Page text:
The headlines at Mobile World Congress (MWC) earlier this year were dominated by new handsets, connected cars and 5G, so it’s not surprising that advances in Rich Communications Services (RCS) flew underneath the radar.
RCS is seen as a successor to SMS and supports rich media content, hot buttons and other features. It has strong support from mobile industry body the GSMA, which showcased the technology in its Innovation City at MWC.
SMS has barely developed since its inception, with MMS the only significant upgrade, so it’s not surprising the telecoms industry has yearned for something more as over the top (OTT) applications like WhatsApp, Skype and Facebook Messenger have gained in popularity and functionality.
But what is surprising is that Google, not the mobile operators, that’s spearheading development.
In an interview with The Verge last week, the man entrusted with leading Google’s efforts Anil Sabharwal revealed that the name for the consumer name for the platform will be ‘Chat’ and that the company is more or less ‘pausing’ development on other efforts like Allo and Duo after they failed to gain traction with users.
The idea is simple, rather than try and create its own proprietary system like WhatsApp or iMessage, Google is changing the universal messaging system itself.
Despite the fact WhatsApp and Facebook Messenger have more than a billion downloads, people still use SMS when they have to. And because they will nearly always go to the default messaging application to do this, it doesn’t make sense to create yet another new application.
Google is working with more than 43 mobile operators and handset manufacturers around the world, including Huawei, LG, Motorola, Sony. It will also form part of the Android One and Google Pixel roadmap too. Since last year, it has been included in Android so it’s increasingly built into the default messaging application.
RCS rapid scale, ensures operator support, and means that the standard Android messaging application will be able to contact any device without the need for an app download. Instead, Google will layer its own functionality, such as Google Assistant, on top of the application.
“There are a lot of great messaging products and experiences that are out there,” Sabharwal told The Verge. “Just because Google may want to be one of them is not a reason for us to invest or build products. We fundamentally build products because we believe we can deliver better, improved user experiences.”
Third party applications and intense competition are having a serious impact on traditional telecom revenues, meaning firms are looking for new sources of income wherever the can. RCS not only allows operators to give something new to consumers, but also allows them to sell new services to businesses.
It is aimed at organisations who want to engage with customers and attract new business, either through marketing campaigns or customer service operations. It would also allow a company like Uber to be able to better communicate with its users outside of the application. Other potential uses are credit card fraud alerts, flight status updates and package delivery notifications, so it’s not all about making a direct profit.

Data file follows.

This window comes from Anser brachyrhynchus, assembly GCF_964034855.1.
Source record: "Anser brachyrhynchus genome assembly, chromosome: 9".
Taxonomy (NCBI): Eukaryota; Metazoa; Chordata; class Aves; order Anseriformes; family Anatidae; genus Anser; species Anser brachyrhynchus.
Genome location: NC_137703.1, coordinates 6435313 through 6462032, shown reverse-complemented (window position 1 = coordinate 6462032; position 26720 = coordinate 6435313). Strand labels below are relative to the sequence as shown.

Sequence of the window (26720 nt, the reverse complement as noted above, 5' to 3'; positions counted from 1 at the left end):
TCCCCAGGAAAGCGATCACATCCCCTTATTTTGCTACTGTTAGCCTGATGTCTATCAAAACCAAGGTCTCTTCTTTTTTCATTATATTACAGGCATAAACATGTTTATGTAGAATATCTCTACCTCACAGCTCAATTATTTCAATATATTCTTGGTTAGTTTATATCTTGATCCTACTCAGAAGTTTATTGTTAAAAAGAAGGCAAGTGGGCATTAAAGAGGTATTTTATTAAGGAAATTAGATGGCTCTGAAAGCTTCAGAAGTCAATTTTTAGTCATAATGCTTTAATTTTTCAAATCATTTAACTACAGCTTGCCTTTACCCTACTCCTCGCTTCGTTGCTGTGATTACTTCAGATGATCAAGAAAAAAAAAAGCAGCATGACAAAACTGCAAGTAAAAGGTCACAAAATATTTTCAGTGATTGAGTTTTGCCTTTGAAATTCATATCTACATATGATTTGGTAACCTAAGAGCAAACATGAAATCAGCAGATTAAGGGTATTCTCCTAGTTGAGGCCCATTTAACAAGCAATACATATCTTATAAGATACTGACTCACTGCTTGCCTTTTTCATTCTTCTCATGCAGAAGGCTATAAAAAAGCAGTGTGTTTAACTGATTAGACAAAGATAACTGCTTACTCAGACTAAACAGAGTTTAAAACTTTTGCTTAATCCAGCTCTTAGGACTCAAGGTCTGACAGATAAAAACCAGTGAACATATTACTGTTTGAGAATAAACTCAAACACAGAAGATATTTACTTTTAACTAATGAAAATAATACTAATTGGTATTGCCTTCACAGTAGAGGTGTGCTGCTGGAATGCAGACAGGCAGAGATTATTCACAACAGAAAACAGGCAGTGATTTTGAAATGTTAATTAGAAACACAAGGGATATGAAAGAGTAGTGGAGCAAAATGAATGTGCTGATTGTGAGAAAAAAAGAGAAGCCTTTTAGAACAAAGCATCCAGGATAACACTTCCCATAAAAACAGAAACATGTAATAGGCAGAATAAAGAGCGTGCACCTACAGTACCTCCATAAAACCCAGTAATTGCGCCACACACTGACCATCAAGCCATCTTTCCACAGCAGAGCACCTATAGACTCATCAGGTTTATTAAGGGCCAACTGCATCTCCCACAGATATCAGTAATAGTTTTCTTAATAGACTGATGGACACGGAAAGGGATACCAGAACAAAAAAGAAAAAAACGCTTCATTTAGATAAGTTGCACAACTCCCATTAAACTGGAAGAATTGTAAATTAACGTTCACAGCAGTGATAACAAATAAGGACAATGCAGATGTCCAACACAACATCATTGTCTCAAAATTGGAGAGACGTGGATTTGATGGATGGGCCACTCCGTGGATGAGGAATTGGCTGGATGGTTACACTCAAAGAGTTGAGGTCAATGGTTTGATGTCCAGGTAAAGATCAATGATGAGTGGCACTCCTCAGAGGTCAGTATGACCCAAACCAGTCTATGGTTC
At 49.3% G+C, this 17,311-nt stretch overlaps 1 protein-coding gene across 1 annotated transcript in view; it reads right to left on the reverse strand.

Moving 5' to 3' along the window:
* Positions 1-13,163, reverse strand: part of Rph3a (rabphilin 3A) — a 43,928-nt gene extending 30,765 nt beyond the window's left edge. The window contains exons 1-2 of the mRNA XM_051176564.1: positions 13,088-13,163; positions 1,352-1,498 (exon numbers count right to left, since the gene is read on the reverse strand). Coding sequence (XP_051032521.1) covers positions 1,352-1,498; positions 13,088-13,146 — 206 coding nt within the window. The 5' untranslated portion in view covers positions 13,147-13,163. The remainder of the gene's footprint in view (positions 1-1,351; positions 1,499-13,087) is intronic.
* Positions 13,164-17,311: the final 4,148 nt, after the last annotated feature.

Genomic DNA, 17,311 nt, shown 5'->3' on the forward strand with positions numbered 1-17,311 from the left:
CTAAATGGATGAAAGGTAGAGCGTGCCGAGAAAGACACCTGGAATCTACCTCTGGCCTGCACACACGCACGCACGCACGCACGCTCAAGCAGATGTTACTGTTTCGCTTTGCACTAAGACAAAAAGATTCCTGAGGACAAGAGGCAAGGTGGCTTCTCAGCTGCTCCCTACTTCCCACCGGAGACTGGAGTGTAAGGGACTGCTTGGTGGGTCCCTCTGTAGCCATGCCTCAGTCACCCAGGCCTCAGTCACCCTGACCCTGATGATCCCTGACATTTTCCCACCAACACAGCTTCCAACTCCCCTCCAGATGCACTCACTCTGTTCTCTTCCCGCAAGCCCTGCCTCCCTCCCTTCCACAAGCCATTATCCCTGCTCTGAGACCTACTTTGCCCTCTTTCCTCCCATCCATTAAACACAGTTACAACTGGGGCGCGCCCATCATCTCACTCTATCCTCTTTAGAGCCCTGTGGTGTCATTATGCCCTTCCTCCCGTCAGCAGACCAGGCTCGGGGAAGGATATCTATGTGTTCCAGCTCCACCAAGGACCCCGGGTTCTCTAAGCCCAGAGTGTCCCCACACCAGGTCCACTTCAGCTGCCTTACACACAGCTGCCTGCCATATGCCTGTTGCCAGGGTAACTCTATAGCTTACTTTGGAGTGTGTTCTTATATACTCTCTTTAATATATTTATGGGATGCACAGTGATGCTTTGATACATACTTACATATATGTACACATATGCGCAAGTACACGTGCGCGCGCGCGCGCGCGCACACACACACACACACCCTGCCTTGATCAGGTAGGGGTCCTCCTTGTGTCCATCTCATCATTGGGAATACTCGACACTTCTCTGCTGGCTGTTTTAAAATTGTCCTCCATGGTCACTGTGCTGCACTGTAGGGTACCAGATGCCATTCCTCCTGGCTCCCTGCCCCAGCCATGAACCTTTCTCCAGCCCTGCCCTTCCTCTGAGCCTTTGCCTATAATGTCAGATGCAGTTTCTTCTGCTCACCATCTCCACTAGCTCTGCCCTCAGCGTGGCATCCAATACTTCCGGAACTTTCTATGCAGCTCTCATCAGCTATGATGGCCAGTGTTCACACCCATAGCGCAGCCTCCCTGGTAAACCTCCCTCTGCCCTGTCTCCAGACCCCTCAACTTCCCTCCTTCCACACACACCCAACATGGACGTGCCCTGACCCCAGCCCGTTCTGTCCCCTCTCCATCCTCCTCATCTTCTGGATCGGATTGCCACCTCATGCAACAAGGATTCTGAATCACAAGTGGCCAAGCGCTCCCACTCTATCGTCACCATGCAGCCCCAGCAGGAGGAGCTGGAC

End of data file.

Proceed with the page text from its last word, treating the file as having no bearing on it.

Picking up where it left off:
RCS has already been trialled in the US, with Booking.com and Subway among those who have tested it out. In the UK, British Gas, Foxtons and Pizza Hut Delivery have worked with IMImobile, while ITV is working with OpenMarket and Uber with Infobip.
Telefonica, Orange and Deutsche Telekom are among the major European operators to take an interest, while Vodafone – which powered the first ever SMS back in 1992 – has become the first to launch RCS A2P messaging on its network.
“The same features that make messaging more fun for consumers also offer an exciting opportunity for companies to deepen their engagement with their customers with branded messages,” declared Stefano Parisse, Vodafone Group director of product and services.
“To see how brands – and individuals – can best take advantage of this new channel, we’ve recently launched RCS business messaging trials.”
Vodafone said its small-scale trials which saw it advertise its V-Pet IoT product and another to raise awareness of its SecureNet security platform. Although limited, Vodafone said the campaigns delivered consistent click through rates of more than 25 times that of traditional SMS campaigns.
Future of RCS
The GSMA predicts that 86 percent of smartphones will be RCS-enabled by 2020 and the market could be worth as much as $74 billion. Of course, for RCS to snare more share, it would need to get Apple on-board, something it may be loathed to do given the traction of its iMessage platform.
But Google’s radical approach could pay dividends. WhatsApp has been trialling business-focused services for some time now, but this relies on it keeping its high install base. RCS gives businesses a chance to offer rich content without needing an app – either its own or someone elses – to communicate with customers.
It might not be as flashy as a new phone, but RCS could be one of the most significant changes to the mobile industry in some time.
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Steve McCaskill is TechRadar Pro's resident mobile industry expert, covering all aspects of the UK and global news, from operators to service providers and everything in between. He is a former editor of Silicon UK and journalist with over a decade's experience in the technology industry, writing about technology, in particular, telecoms, mobile and sports tech, sports, video games and media.